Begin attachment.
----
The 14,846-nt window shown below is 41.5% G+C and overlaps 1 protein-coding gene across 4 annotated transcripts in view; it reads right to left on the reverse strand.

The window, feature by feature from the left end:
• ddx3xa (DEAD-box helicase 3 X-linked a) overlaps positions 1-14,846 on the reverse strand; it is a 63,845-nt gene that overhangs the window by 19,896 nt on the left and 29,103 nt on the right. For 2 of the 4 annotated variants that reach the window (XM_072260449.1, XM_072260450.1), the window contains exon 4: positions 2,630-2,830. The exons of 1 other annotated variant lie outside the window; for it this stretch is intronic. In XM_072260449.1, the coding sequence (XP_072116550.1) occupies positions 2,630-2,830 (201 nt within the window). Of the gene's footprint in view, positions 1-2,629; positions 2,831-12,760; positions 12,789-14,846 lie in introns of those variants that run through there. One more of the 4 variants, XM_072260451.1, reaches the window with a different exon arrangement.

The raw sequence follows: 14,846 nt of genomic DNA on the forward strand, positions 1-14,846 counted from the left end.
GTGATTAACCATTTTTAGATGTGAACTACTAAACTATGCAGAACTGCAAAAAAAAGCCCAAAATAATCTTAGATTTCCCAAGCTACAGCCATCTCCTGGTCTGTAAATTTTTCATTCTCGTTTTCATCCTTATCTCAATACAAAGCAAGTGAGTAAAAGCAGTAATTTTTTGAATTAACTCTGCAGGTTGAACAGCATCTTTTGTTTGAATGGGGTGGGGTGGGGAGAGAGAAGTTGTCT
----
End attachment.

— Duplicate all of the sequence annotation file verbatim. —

The 14,846-nt window shown below is 41.5% G+C and overlaps 1 protein-coding gene across 4 annotated transcripts in view; it reads right to left on the reverse strand.

The window, feature by feature from the left end:
• ddx3xa (DEAD-box helicase 3 X-linked a) overlaps positions 1-14,846 on the reverse strand; it is a 63,845-nt gene that overhangs the window by 19,896 nt on the left and 29,103 nt on the right. For 2 of the 4 annotated variants that reach the window (XM_072260449.1, XM_072260450.1), the window contains exon 4: positions 2,630-2,830. The exons of 1 other annotated variant lie outside the window; for it this stretch is intronic. In XM_072260449.1, the coding sequence (XP_072116550.1) occupies positions 2,630-2,830 (201 nt within the window). Of the gene's footprint in view, positions 1-2,629; positions 2,831-12,760; positions 12,789-14,846 lie in introns of those variants that run through there. One more of the 4 variants, XM_072260451.1, reaches the window with a different exon arrangement.

The raw sequence follows: 14,846 nt of genomic DNA on the forward strand, positions 1-14,846 counted from the left end.
GTGATTAACCATTTTTAGATGTGAACTACTAAACTATGCAGAACTGCAAAAAAAAGCCCAAAATAATCTTAGATTTCCCAAGCTACAGCCATCTCCTGGTCTGTAAATTTTTCATTCTCGTTTTCATCCTTATCTCAATACAAAGCAAGTGAGTAAAAGCAGTAATTTTTTGAATTAACTCTGCAGGTTGAACAGCATCTTTTGTTTGAATGGGGTGGGGTGGGGAGAGAGAAGTTGTCT